The cast does a good job of playing this bizarre material straight, save for Tony Curtis, who appears to be in another movie altogether. Curtis' 70s leisure-wear must be seen and his dialogue is priceless. We learn that the medicine man is named "Misquamacas", but Erskine keeps calling him "The Mixmaster" (I think I've seen that infomerical.) When Harry is told by Singing Rock that he can't call upon the great Indian god, Harry replies, "Oh, yeah, well he's going to get a person to person call from me....collect! " These scenes, and many others, make a good portion of The Manitou unintentionally laughable.
With the success of films like The Exorcist and The Omen, the 1970s saw a rash of supernatural horror films. The Manitou was clearly made to cash in on that craze, and several others as well, as it contains an earthquake (a nod to the Irwin Allen disaster films) and a laser light show (a nod to Star Wars). Still, any film where a demented medicine man emerges from a woman's back can't be all bad, and it's clear that the "birth" scene has influenced many other films. Despite have an Oscar-nominated actor in the lead, The Manitou is an exploitation film through-and-through and fans of 70s horror should have a blast with this one.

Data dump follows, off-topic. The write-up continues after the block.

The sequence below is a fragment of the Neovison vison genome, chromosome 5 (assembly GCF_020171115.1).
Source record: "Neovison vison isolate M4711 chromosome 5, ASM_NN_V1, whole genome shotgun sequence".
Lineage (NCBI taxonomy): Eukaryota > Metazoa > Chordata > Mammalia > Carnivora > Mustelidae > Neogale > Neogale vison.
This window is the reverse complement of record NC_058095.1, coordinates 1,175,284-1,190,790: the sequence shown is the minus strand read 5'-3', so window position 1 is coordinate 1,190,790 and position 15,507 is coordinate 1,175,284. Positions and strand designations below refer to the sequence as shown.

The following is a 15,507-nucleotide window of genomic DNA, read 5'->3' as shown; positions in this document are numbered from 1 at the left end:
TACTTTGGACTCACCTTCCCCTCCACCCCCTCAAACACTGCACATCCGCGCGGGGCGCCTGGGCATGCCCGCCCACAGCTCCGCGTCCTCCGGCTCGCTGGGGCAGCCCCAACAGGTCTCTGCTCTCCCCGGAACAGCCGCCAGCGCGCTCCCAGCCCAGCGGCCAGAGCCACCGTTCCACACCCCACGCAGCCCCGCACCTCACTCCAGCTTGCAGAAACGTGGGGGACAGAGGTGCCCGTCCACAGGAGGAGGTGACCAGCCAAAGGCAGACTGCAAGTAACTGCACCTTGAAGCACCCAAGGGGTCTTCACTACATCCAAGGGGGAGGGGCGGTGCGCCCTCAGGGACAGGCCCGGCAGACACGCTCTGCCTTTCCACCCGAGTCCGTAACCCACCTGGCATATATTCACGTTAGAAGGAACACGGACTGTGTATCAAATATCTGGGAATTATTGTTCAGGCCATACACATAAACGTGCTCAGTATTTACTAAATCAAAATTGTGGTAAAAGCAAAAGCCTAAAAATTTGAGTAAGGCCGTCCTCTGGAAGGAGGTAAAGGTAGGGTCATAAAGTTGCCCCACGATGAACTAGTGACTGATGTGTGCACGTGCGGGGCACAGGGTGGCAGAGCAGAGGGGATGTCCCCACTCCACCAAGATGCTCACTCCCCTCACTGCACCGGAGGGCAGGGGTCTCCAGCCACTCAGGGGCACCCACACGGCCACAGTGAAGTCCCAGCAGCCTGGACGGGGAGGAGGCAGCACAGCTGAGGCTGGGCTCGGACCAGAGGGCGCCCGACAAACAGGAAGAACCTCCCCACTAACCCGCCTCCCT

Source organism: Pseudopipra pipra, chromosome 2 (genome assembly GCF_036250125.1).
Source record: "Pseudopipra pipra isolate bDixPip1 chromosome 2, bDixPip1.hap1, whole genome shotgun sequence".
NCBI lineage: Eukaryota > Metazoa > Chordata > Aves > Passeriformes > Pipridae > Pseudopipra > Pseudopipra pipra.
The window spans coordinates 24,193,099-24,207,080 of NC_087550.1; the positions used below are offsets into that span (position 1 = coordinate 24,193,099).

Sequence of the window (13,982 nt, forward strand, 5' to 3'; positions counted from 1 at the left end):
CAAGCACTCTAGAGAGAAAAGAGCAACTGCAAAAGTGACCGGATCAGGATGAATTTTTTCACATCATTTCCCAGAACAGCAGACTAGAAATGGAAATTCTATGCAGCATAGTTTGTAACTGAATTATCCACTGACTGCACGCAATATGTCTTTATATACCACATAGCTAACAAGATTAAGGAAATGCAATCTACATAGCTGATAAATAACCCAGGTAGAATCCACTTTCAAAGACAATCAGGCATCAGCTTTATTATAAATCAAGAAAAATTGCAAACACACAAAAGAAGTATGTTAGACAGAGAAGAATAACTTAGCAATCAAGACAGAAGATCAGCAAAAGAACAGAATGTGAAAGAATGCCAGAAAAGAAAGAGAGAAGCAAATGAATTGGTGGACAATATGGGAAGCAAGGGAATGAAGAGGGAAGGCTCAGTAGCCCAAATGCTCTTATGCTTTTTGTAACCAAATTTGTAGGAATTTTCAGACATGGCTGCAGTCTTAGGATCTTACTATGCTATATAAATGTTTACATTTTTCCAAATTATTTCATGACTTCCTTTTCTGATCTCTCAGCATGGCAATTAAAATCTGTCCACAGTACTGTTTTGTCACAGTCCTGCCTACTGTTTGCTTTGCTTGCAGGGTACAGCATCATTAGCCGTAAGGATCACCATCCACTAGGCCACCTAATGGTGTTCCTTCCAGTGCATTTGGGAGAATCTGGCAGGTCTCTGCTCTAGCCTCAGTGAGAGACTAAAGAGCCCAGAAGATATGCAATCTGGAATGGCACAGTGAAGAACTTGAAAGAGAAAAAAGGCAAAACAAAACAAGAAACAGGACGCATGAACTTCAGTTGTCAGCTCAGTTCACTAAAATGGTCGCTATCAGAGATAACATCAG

The Manitou could have a ballet-based sequel called “The Manitou 2” on Blu-ray Disc courtesy Shout! Factory. The film has been letterboxed at 2.35:1 and the Disc contains an AVC 1080p HD transfer which runs at an average of 37 Mbps. The image is sharp and clear, although it does show some mild grain at times and a few white specks on the picture. The colors look good and the image is never overly dark or bright. The depth looks good, as most movies from this period can have a flat look. The Disc carries a DTS-HD Master Audio stereo track which runs at 48 kHz and a constant 1.6 Mbps. The track doesn’t offer any truly dynamic effects, but the sound effects and music never drown out the dialogue. There are a few moments where there are obvious stereo effects with the music.
The Manitou Blu-ray Disc contains a few extra features. We begin with an AUDIO COMMENTARY from film historian Troy Howarth. “Interview with Producer David Sheldon” (11 minutes) allows him to discuss his career, which began in theater, and leads to an overview of this films, with a specific emphasis on how he got involved with The Manitou. We get to meet the man behind the story in “Interview with Writer Graham Masterson” (28 minutes). The author dives into his life-story, giving an overview of what inspired him to be a writer, and then talks about writing The Manitou and provides his reaction to the film. He then talks about the other Manitou books as well as some of his other work. The extras are rounded out by a THEATRICAL TRAILER, three TELEVISION SPOTS, and an IMAGE GALLERY.
Review Copyright 2019 by Mike Long